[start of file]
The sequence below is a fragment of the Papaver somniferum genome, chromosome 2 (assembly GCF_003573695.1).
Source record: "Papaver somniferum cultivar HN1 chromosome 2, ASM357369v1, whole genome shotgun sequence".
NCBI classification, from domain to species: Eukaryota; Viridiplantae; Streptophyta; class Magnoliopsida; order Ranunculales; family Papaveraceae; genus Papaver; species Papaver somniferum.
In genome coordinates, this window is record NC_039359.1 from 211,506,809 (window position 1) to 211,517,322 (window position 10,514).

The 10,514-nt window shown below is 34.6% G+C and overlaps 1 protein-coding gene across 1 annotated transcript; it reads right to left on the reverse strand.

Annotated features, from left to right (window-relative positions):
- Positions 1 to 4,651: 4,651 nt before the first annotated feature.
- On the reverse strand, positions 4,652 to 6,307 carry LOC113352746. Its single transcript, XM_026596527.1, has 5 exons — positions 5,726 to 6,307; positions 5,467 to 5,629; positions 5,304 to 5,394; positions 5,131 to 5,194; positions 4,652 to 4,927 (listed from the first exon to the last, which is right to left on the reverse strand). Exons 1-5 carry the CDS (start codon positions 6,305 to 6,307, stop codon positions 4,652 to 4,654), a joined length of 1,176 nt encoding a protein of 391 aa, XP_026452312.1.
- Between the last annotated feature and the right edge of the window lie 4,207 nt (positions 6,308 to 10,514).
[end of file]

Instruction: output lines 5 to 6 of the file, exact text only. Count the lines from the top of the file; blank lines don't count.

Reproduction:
The 10,514-nt window shown below is 34.6% G+C and overlaps 1 protein-coding gene across 1 annotated transcript; it reads right to left on the reverse strand.

Annotated features, from left to right (window-relative positions):